• HowlingCicada says:

      Why? Because of the network effect. See https://en.wikipedia.org/wiki/Network_effect

      Because there are few stores in North Albany, few people shop there. And vice-versa. South Corvallis has long suffered from this problem, with no supermarket and most of its retail-zoned space on the repulsive and sparsely-occupied South Third Street.

      North Albany doesn’t have to be like that. When the grocery opens, more customers will encourage more stores, which will encourage more customers, etc., all in a fairly attractive and walkable setting. The rezoning discussed here could add to that.

  5. Claudia Painter says:

    Mr. Winkler et al. may not be aware of a past mess, and maybe more, created by previous owners with grand ideas for developing our North Albany field. We must oppose the proposed zoning change so future owners cannot commercialize the property. The current owner is threatening more population density to make traffic a bigger problem. I know apartment dwellers with three or four vehicles, so planners can take care of the neighborhood by requiring plenty of parking for new residents. Transportation is a huge issue. Please help us with excellent planning.

  6. Richard Vannice says:

    Does anyone remember when N. Albany was taken into the City? The City Manager at that time said, ” we intend to keep the rural atmosphere of N. Albany.”

    You can’t have both either you have rural atmosphere and no development or you have development and an urban atmosphere.

    You also have wetlands being filled and developed, with permission from Oregon Division of Lands, that, according to some documents from the City, “CANNOT BE DEVELOPED”
    So much for following rules.

  7. HowlingCicada says:

    Whatever the zoning, there’s a way to make the place interesting and uniquely livable – separate the apartments from the parking area. The residential neighbors will not have to see, hear, or smell any cars from the apartments or businesses. Nor will most of the tenants.

    Surround the apartment buildings with walking paths, bike paths, and other suitable flat ground which can double as emergency access and fire lanes. Of course, there would also be trees and landscaping, play areas, etc.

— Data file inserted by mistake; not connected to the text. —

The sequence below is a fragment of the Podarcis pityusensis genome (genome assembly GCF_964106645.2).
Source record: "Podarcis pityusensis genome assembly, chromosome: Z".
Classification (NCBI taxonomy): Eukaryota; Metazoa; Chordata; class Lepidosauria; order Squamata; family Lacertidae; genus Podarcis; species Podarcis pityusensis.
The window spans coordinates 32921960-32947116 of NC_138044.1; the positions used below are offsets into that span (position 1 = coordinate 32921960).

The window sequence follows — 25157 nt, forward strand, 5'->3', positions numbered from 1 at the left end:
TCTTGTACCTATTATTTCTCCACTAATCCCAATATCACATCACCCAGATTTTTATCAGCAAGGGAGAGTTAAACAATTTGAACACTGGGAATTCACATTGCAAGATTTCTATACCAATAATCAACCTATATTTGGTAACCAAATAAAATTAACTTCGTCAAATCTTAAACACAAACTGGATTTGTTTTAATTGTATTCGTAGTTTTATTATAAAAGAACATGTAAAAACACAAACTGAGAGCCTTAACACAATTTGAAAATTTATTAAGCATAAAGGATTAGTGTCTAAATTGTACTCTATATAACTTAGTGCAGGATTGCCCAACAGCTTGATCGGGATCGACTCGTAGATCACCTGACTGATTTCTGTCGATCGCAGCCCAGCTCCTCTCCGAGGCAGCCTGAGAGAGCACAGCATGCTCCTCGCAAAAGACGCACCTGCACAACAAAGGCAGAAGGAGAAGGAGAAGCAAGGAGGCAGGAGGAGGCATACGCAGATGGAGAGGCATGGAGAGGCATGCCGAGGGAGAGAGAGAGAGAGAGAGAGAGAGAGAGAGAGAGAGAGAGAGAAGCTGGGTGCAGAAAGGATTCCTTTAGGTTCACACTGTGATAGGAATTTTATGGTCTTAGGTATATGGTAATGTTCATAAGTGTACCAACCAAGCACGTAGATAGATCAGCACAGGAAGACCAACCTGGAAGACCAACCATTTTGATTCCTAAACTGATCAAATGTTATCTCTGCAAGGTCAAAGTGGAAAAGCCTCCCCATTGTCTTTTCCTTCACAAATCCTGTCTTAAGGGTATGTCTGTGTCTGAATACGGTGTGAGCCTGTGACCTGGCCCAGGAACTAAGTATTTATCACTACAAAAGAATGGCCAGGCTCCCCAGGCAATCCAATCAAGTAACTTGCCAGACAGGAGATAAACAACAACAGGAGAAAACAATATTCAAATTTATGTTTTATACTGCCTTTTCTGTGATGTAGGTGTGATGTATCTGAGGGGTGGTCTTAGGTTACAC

Put the parking area adjacent to the entrance and/or shopping-center, keeping it well away from residential neighbors. There could be small, individual garages for rent where residents could charge electric cars or have a workshop. All parking should be charged a separate rent based on relative land and building cost compared with the apartments themselves. By making parking expensive enough, you can attract tenants without cars and help eliminate the problem of “apartment dwellers with three or four vehicles” as noted above. Each apartment would have available a big, sturdy Home Depot-style cart for easily moving just about anything between car and home. For security concerns, you could gate the area and install enough cameras to cover all of it.

    If businesses are included, they could serve as the transition between the car zone and the car-free zone, allowing motor access for delivery and a pleasant, pedestrian connection to the apartments.

  8. ean says:

    The owner should propose the development as a Conditional Use or PUD. One of the main concerns with the zoning change is that Winkler could change the zoning then sell to Walmart. If he is truly intending to build what he proposes and not just looking to change the zoning and flip it then he should be able to use the Conditional Use or PUD options.

    • HowlingCicada says:

      Good point and thank you for introducing me to PUD ( https://en.wikipedia.org/wiki/Planned_Unit_Development – or have I guessed the wrong meaning? ).

      If my previous comments sound like I’m “on Winkler’s side,” I’m not really. I just want to encourage more creative use of land, especially in a place like this which is just 20 minutes walking time to the heart of downtown. The place for isolated single-family-only suburbia is further out.

      By all means, do what it takes to get this built according to a plan and not just “flipped.”

  9. Steven Reynolds says:

    “One of the main concerns with the zoning change is that Winkler could change the zoning then sell to Walmart.”

    This was a possibility immediately identified by the Mayor. She has seen this type of scenario play itself out before, again I’m wondering why the city council is having to become experts on the minutiae detail regarding land use and why the mayor is having to ask the tough questions?